While the 2010 user fee schedule will not be voted on until a Dec. 21 meeting, town council agreed Monday that most user fees likely will see a two percent jump.
The two percent hike affects 400-plus services provided by the town, ranging from building permits and marriage licences to taxi cab licences and public hall rentals.
Treasurer Laurie Witherspoon explained the two percent increase is based on the Consumer Price Index, which increased 1.8 percent between October, 2008 and October, 2009.
“I think a two percent raise across the board is reasonable and logical,” said Coun. Andrew Hallikas, adding that while user fees only make up a small amount of corporate revenue (three-five percent), they are a “fairer form of taxation” than property tax increases.
He noted that by keeping up with the CPI, the town isn’t devaluating its services.
If the town didn’t raise user fees from time to time, they’d “get behind the eight ball,” he argued.
Coun. Sharon Tibbs agreed to the two percent, as did Coun. Paul Ryan, who said the two percent increase “is probably the thing to do” and it does fall in line with the CPI.
Coun. Rick Wiedenhoeft also said he agreed with the two percent hike, especially if it means not having to cut services and keeping down a general tax increase.
Coun. John Albanese said he didn’t see why taxpayers had to be punished with higher user fees, but that if they have to be increased, two percent is the upper limit.
Coun. Ken Perry said two percent was okay, but nothing above that.
Mayor Roy Avis said user fee increases should be two percent “for all fees.”
If the new schedule becomes a bylaw, most user fees will kick in Jan. 1 although some others, such as those for the Memorial Sports Centre, won’t come into effect until June 1 because ice rental fees, for example, already have been contracted out for the 2009-10 hockey season.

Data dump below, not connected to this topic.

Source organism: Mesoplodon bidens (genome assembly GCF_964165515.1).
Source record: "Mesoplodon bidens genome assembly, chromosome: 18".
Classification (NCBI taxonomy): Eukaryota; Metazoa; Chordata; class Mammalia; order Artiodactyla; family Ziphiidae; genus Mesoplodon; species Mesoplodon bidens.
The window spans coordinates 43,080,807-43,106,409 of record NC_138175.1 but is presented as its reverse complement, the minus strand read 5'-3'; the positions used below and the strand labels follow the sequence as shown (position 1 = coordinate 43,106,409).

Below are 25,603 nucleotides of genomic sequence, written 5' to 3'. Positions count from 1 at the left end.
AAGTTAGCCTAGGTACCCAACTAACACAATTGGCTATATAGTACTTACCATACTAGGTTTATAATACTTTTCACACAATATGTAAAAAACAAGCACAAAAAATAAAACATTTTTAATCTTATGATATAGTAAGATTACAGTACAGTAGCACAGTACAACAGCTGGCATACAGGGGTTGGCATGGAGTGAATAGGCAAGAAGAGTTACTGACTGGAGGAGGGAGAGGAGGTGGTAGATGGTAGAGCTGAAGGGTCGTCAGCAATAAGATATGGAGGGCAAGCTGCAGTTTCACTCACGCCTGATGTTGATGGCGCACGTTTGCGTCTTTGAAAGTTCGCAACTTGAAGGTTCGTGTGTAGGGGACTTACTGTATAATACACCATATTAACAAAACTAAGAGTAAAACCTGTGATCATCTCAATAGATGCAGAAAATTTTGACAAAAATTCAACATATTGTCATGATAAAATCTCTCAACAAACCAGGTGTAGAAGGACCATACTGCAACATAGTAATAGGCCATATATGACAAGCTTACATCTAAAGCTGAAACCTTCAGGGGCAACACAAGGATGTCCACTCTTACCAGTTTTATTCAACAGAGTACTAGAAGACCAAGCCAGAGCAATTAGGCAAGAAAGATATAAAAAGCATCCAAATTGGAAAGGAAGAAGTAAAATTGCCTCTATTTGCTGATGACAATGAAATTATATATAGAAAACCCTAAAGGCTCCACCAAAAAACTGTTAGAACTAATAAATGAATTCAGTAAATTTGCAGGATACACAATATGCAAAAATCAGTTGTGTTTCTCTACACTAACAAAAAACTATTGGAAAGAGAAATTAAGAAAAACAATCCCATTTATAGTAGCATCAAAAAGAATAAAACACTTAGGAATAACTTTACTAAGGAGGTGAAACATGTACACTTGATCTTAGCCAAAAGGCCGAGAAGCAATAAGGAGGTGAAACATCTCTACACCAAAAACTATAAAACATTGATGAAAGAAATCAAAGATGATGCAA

But user fees that currently include the GST (such as ice surface and pool rentals, auditorium rentals, boat slips, cemetery-related fees, airport fuel, etc.) will go up another eight percent come July 1 when the new HST is implemented.
If a user fee does not currently include the GST, it will not have the HST added to it, noted Witherspoon.
For example, an annual pool/fitness centre membership for an adult (resident) currently costs $424.52 (not including GST).
With a two percent increase, it will cost $433.01 (not including GST). With GST added, it will cost $454.67.
But after July 1, 2010, it will cost $489.31 because of the HST.
“I just hope people don’t blame us for the HST when they go to rent a boat slip and it’s $100 bucks more than last year,” said Coun. Ryan.
“It’s something we have no control over,” he stressed.
Meanwhile, user fees that will go up more than two percent are a couple related to waste management. This is to make up for decreasing revenues at the landfill and the increasing cost of recycling.
Bag tags will go up from $1.75 to $2 (a 12.5 percent increase) while the minimum charge for tipping at the landfill will jump from $15 to $16 (a six percent increase).
Other tipping fees, like the rate per tonne, only will go up two percent.
A staunch opponent of bag tags from the start, Coun. Perry said that if they are going up in price, it only should be two percent just like everything else.
Operations and Facilities manager Doug Brown noted $2 is the same amount Dryden and Kenora charges for bag tags.
He added there has been a $58,000 increase in operating costs for waste management services this year. And if council doesn’t want to put it directly on the taxpayers, it has to be made up through user fees.
Brown noted in passing that many municipalities do not give their residents a free receptacle like Fort Frances does.
But Coun. Perry responded that people are going to recycle more and more in the future, use composting, and otherwise reduce waste, and so the town has to do something if this is going to drive up the price of bag tags.
“We have got to find a way to make money or sponsor this recycling thing,” he stressed.
“To charge the people more and more money to pick up their garbage isn’t going to do it,” he argued, adding that if the landfill site needs to be funded, it should be through general taxation and not bag tags.
Mayor Avis noted the town has to be cautious with increasing the cost of bag tags, and can’t see council raising the price over $2 next year.
He added that increasing the price of bag tags hurts families the most because they’re the ones who use more than the one free bag the town allows.
The user fee schedule also will receive fine-tuning between now and the Dec. 21 meeting.
Mayor Avis, for instance, has asked the Administration and Finance executive committee to look at why photocopier rates are not the same at the town hall, museum, and library, as well as having separate rates for low back and high back curbing.
Water and sewer rates for 2010 are not a part of the user fee schedule and will be discussed separately during the budget process.